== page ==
(NewsNation) — Reparations: It’s a subject that draws strong opinions, both for and against. Despite that, more cities are looking to level the playing field for African Americans, and in the process allow other people to benefit as well.
No amount of money will rewrite history, but many people would like to see America try. For decades, proponents of reparations have called on the federal government to pay restitution to the descendants of slaves.
In 1989, Congress introduced a bill to form a commission to study and develop reparations proposals. They explored whether there was a need for the United States to atone for the enslavement of and racial discrimination against Black Americans, and if so, why.
A renewed push came following the 2020 death of George Floyd at the hands of a Minnesota police officer. The murder sparked nationwide protests and ignited a call for racial justice. For many, it also highlighted the need to more closely examine the legacy of slavery and the harm caused by years of the physical and economical oppression of Black people.
Some believe it can start to be addressed through reparations, possibly in the form of money.
But not everyone agrees. Support for reparations differs greatly across racial lines.
A 2021 poll by the Brookings Institute found a whopping 86% of Black Americans supported reparations, with just 14% against the idea. But 72% of white Americans oppose cash reparations payments, with 28% in favor.
“The sweeping opposition among white Americans is rooted in the idea that recognizing slavery’s legacy actually undermines the idealistic view that the United States is a just society, and that it was founded on principles of equality and freedom,” said Ashley Reichelmann, an associate professor of sociology at Virginia Tech University.
Despite that, there are about a dozen U.S. cities considering some form of compensation.
The latest is Providence, Rhode Island, which recently allocated $10 million for a reparations program. The city aims to address its racial divide and deep involvement in the Atlantic slave trade, in addition to closing the wealth gap that exists between its white and Black residents.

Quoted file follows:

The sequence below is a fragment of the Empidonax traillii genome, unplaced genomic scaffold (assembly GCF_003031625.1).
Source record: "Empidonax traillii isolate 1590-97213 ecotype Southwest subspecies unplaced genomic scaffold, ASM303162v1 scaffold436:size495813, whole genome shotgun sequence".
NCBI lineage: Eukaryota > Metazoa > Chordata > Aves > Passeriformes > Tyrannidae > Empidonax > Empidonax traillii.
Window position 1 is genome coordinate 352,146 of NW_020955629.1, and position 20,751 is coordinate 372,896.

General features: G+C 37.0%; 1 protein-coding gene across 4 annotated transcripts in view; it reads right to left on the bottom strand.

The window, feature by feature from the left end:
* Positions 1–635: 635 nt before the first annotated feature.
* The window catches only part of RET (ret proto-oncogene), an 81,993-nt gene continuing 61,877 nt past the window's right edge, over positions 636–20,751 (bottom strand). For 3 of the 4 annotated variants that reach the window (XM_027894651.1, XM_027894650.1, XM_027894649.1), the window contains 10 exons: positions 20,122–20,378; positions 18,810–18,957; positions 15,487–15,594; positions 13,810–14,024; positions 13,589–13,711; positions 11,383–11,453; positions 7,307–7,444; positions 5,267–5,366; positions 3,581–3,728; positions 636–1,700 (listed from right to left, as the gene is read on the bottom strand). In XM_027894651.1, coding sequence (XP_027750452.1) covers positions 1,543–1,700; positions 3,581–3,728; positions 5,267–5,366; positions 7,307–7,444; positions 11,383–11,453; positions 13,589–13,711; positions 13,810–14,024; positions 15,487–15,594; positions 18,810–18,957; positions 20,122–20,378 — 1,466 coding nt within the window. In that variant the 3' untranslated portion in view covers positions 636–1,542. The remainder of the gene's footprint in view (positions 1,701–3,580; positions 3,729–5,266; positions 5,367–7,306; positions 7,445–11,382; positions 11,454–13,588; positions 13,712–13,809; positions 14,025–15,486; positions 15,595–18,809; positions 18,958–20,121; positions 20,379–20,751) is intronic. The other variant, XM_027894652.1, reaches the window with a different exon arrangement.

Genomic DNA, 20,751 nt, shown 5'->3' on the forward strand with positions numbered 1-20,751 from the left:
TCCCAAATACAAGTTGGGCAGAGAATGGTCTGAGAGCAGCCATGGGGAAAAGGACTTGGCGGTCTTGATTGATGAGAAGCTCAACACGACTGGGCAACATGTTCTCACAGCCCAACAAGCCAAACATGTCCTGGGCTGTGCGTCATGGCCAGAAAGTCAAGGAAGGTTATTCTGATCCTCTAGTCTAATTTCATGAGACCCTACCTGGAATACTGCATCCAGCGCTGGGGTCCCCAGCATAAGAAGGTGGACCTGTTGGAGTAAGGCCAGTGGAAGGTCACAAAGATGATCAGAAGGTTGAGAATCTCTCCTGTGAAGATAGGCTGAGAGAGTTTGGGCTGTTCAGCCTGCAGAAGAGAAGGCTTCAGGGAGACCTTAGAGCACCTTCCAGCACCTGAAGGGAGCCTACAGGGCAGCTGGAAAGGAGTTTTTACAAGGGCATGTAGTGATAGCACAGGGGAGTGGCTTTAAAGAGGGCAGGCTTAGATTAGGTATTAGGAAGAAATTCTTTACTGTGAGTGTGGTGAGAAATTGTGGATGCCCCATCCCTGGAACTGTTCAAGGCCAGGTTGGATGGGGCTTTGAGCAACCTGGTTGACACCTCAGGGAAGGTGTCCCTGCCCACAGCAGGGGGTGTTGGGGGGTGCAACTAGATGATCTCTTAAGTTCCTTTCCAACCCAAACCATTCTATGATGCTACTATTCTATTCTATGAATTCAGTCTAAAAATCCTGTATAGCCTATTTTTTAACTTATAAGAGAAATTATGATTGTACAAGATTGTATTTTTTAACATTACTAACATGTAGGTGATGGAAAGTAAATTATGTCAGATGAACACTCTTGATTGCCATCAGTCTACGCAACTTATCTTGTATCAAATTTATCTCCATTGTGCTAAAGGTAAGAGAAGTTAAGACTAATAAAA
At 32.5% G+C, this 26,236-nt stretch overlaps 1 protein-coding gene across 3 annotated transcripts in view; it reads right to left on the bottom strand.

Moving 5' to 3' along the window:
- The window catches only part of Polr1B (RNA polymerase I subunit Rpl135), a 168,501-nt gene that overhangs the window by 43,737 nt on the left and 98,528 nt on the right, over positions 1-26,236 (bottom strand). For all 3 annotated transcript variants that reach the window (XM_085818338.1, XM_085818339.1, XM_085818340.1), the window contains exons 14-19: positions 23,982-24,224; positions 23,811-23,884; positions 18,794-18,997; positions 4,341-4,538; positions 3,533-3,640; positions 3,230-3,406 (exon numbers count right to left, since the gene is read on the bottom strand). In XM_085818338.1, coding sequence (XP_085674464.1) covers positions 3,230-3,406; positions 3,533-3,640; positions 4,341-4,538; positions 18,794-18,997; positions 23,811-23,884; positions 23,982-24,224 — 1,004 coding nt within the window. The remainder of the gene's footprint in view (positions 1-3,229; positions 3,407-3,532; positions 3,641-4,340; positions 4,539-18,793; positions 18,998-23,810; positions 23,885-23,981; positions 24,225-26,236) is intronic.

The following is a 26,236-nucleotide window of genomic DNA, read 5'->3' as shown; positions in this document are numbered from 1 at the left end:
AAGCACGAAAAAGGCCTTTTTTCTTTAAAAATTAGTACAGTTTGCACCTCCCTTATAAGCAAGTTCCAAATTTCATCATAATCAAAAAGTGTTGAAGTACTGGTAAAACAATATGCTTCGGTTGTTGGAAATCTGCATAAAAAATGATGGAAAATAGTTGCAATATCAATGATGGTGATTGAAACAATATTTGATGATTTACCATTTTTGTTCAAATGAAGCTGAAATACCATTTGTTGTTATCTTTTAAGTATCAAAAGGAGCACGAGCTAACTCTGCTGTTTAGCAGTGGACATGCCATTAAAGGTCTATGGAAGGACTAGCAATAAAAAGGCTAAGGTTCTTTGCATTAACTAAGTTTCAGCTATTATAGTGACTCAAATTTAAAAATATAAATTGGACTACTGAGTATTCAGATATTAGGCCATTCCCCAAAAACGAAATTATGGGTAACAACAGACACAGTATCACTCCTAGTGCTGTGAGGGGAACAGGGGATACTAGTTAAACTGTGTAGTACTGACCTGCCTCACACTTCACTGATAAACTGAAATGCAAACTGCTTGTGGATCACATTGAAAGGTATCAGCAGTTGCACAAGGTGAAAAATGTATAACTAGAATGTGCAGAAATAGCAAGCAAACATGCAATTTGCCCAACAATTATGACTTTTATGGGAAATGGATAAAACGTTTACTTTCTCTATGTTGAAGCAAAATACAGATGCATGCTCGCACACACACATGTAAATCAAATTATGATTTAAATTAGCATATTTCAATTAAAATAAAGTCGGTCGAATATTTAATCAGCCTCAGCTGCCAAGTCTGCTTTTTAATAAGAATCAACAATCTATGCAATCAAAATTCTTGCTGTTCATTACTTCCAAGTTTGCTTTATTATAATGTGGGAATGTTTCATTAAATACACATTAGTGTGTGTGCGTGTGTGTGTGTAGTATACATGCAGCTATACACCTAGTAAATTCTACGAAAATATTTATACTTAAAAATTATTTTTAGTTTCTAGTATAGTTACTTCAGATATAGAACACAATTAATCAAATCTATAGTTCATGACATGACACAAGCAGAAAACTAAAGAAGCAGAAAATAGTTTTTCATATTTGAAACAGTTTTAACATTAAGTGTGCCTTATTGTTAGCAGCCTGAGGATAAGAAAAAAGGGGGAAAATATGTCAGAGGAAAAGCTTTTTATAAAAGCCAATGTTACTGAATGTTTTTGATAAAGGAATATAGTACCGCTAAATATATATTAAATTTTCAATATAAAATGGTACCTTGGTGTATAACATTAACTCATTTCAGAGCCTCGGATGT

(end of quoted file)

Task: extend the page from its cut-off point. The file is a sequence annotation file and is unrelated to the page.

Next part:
Blacks and Native Americans automatically qualify, but the program also would include about half the city’s white residents.
Any Providence resident earning less than half of the city’s median income, roughly $50,000 a year, or living in certain low-income neighborhoods would qualify.
The reason? The program is financed by federal COVID-19 recovery dollars, so it must be race-neutral, leading some to question whether it can even be called reparations.
“I find that model happening in Rhode Island and Providence specifically problematic,” said Kamilah Moore, chairperson for the California Reparations Task Force. “I think it convolutes what reparations truly means, particularly in the American context where we’re talking about the atrocities committed against the African American community starting with America’s original sin, which is a transatlantic slave trade.”
Evanston, Illinois, made history last year when it became the first U.S. city to issue slavery reparations to its black residents, mainly in the form of housing grants. California has set up the nation’s first state-level reparations task force.
But not everyone agrees with some of the programs.
“You can have poverty programs, and then to dress it up as somehow it’s closing a wealth gap. It’ll take 242 years for Blacks to have the wealth of whites in 2016. That’s almost as long as we were in slavery,” said Dannie Ritchie, a clinical assistant professor at Brown University. “You cannot just sprinkle some fairy dust, some money here and say that’s somehow closing a gap.”
The concept is nothing new. Other groups have benefited from U.S. reparations, including six indigenous communities and more than 80,000 survivors of Japanese Americans interned during World War II.
Meanwhile, the conversation surrounding reparations for African Americans goes back to 1898 and continues today.
“Reparations is not about retribution against a particular group, but it’s about being, as a number of scholars see, a broader political project that is actually rooted in our responsibility as a nation,” Reichelmann said.